How does the Privacy Act apply to my business?
Every New Zealander is protected by the Privacy Act (1993), whether they are at home or at work. In a basic sense the Privacy Act protects New Zealanders from invasion of personal privacy by other individuals or businesses. Everyone needs to comply with the Act - from individuals to clubs, large and small businesses, and government departments and agencies.
A typical business holds information about its employees, customers, suppliers and other stakeholders. As long as the information is about human beings (as opposed to companies) this information is all protected by the Act. That means you are responsible for ensuring that you and your staff manage the information correctly. Failure to do so could affect your reputation as a business. And if what you do causes harm, you might have to pay compensation to the people affected.
On this page:
- Why privacy is important
- Your legal obligations
- Appointing a privacy officer
- Privacy guidelines for using technology
- Getting further help and support
Why is maintaining privacy important? In short, people care about privacy – and they worry about their personal information being compromised or misused by organisations.
Collecting and using information about people – even if it’s just a phone number and address for invoicing – is an everyday part of doing business. Keeping that information safe and secure should be too.
Above all, remember your business relies on people – whether they are customers, staff, contractors or suppliers. Those people trust you to look after the information you have about them. If you lose that trust, they will go somewhere where they are treated better. Also, your business reputation could be badly damaged.
The following case studies demonstrate how your business could be affected.
Oscar owns a panel and paint firm. One day he answers a phone call from a friend about a mutual customer. The friend is concerned about the customer’s creditworthiness, so Oscar tells him about a large unpaid bill. As a result, Oscar’s friend refuses to give the customer credit. Oscar then gets an angry call from the customer who had actually paid the bill early, though the payment went into the wrong account. The customer says he will tell everyone he knows that Oscar’s firm is lousy.
Anna works at a beauty salon. A man rings asking for a client’s new address so he can “send flowers”. She provides the information. A week later the client threatens legal action. Anna had not been aware the man was her client’s abusive former partner.
Good privacy is simply good business practice, regardless of the type of business or industry.
Every business collects information about employees but depending on the industry, your business may also hold personal information about clients or customers, and even their families.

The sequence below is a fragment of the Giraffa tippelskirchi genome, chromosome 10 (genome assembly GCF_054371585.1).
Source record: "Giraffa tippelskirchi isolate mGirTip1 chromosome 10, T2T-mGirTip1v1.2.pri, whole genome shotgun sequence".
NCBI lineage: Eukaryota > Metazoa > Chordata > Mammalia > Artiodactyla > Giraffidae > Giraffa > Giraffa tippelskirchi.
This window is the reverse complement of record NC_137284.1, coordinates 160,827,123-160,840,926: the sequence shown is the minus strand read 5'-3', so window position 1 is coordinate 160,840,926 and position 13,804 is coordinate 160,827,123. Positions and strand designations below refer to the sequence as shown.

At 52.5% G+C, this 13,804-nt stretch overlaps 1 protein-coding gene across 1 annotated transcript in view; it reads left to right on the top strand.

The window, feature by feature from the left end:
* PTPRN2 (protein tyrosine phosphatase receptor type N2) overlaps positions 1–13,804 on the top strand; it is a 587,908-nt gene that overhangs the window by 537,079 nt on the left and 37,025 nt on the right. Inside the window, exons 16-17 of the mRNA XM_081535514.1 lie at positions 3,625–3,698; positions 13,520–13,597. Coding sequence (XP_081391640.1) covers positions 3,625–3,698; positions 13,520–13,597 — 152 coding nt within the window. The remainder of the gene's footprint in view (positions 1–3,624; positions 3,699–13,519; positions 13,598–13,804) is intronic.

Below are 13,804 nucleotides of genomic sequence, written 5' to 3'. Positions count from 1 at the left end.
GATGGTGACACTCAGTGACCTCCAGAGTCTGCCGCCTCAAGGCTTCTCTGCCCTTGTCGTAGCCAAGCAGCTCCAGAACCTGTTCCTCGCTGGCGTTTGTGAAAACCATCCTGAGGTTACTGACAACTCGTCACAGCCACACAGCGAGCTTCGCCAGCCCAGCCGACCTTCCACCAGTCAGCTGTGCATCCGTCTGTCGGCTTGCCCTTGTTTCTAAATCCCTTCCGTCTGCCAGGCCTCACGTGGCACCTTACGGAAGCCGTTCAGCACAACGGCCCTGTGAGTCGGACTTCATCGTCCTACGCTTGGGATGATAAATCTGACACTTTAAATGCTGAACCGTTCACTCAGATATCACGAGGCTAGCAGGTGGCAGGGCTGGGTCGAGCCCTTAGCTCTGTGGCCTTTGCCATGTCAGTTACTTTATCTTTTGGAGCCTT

Everyone within your business needs to consider the legal requirements of the Act. This means you need to teach and guide your employees on good privacy practices.
Your obligations broadly involve:
- Telling people what you are doing and why.
- Keeping information safe and secure.
- Obtaining only the personal information that you need to do your business.
- Only using personal information if you’re reasonably sure it’s accurate and up-to-date.
- Respecting a customer’s right to view and edit information.
Here is a closer look at how the principles of the Privacy Act directly apply to businesses and some practical tips on preventing privacy issues arising:
Access to personal information
People have a right to access the personal information you hold about them. You should store personal information in a way that is easily retrievable so you can tell a person that you hold their information when they ask and provide access to it.
If you are in the private sector, you may be able to charge for making information available.
To read the law about this, click through to Privacy Principle 6.
Correction of personal information
People can ask you to correct their personal information if they think it is incorrect. Tell them to let you know if the information is wrong – this is an easy way to ensure your information is up-to-date.
Even if you don’t think a correction is justified, record that the person asked you to correct the information, and note exactly what they thought was wrong. Attach that record to the person's information so that everything is together. Knowing what the person thinks will help you (and anyone who looks at the record later) to make better decisions.
To read the law about this, click through to Privacy Principle 7.
Holding on to personal information